Mental health IS an essential service
The New Haven Residential Treatment Center (New Haven) is located in Utah County, Utah and is a residential center for girls ages 14 to 18. New Haven’s mission is to treat girls who are dealing with trauma and negative behaviors such as self-harm, addiction, and eating disorders, and provide them with the strength, love, education, and support they need to live a happy and healthy life. They are very successful in achieving their goal and in fact 9 out of 10 of the girls who go through their program return home free from, or better equipped to handle, the issue which brought them there.
Being human is hard, life is hard, these times are hard. I want to put the focus on people who are constantly working to make the world a little bit brighter. The people who work to remind us that we are deserving of happiness and taking the time to deal with the pain and suffering we have endured. We can’t change the world if we don’t acknowledge our own pain. We need to fill ourselves up with love, honesty, and respect so that we can have enough to give to others. I interviewed Joanne Baker, an English teacher at New Haven, to get some insight on how we can triumph over our trauma.
New Haven creates an environment for young women to thrive in, while giving them the tools to get in touch with themselves and identify what’s really important in their lives. Each girl participates in individual therapy, group therapy, and family therapy through which they learn the skills to help them escape their negative behaviors.
“We send ourselves so many messages all day long, if we are choosing to send ourselves positive and empowering messages, that’s gotta elevate where we live in our brains” Joanne says. Of course, that is easier said than done, but Joanne warns us that “ if we are in negative thinking then our actions will follow.” We often use negative thinking because we think it will motivate us to be better – “I’m not good enough, I have to work harder” or “I’m not a good enough girlfriend or mom or sister, etc.” – but in the end, this pattern of thinking makes us more depressed and drains our energy and our ability to be there for others, leaving us feeling more alone and unworthy.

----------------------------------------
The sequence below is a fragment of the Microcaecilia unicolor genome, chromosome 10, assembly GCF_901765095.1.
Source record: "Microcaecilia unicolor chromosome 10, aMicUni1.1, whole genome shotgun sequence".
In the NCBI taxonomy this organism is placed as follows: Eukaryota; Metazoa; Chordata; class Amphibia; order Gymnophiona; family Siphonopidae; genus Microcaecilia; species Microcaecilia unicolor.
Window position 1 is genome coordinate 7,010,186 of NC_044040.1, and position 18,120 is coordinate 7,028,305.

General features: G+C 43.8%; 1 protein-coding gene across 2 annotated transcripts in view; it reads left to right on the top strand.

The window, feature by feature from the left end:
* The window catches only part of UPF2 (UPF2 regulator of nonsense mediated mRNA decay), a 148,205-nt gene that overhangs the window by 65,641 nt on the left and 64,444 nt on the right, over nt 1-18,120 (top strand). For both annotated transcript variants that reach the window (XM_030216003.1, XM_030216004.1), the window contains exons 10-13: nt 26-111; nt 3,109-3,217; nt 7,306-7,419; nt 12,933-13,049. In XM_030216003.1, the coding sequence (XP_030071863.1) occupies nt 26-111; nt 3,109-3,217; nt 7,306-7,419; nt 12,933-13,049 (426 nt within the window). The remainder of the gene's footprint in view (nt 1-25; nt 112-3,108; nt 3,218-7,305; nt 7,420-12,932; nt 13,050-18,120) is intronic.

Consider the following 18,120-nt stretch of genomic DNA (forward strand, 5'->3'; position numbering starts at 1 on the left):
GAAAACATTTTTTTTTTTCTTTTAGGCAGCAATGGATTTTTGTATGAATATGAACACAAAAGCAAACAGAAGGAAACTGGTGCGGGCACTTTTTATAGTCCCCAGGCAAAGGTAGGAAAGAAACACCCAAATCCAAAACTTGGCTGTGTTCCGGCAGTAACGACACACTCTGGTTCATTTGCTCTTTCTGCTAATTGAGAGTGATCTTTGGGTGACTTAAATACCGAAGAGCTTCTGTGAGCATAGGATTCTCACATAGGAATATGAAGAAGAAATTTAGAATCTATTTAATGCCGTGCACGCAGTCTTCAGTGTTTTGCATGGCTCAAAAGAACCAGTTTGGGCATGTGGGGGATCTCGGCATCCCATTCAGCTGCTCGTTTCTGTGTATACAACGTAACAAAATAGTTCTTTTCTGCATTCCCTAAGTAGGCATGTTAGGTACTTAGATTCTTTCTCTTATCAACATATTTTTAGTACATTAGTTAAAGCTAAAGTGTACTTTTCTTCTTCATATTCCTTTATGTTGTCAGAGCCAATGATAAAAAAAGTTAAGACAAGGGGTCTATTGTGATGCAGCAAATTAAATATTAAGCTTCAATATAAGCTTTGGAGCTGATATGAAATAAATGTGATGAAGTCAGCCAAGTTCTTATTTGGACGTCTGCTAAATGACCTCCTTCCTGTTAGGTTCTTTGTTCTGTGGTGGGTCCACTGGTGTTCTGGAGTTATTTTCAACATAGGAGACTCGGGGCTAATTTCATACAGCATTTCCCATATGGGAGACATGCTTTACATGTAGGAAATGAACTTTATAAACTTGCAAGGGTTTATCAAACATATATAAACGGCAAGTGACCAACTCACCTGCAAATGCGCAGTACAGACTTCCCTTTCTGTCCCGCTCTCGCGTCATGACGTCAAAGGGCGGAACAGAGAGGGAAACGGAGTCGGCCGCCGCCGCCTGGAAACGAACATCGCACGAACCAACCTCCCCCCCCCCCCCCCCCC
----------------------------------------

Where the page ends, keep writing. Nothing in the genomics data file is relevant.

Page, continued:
As Joanne suggests, one tactic to use when your thinking negatively is to “come up with a statement saying the opposite of what you’re feeling” that challenges the validity of your negative thinking. For example, “I am a good mom, I love my children, I do work everday.” Joanne explains, “I think therefore I am. If I tell myself for long enough I am good enough, then I wanna become that.” Don’t we all want to become the best version of ourselves?
Just like a flower, in order to grow, you need to be in an environment that nourishes you and who you surround yourself with is a big part of that. All the therapy in the world cannot replace the value of healthy, stable relationships and according to Joanne, at New Haven “it’s the relationships that they develop within the community that make all the difference.” She explains that “if you have neglect, parents who are mostly unavailable, you don’t know how to have healthy relationships because you didn’t learn from your parents how to securely attach. If they can come and be in a place with people who show up for them everyday and learn about what a secure attachment relationship is like, it can be transformative in healing the trauma.”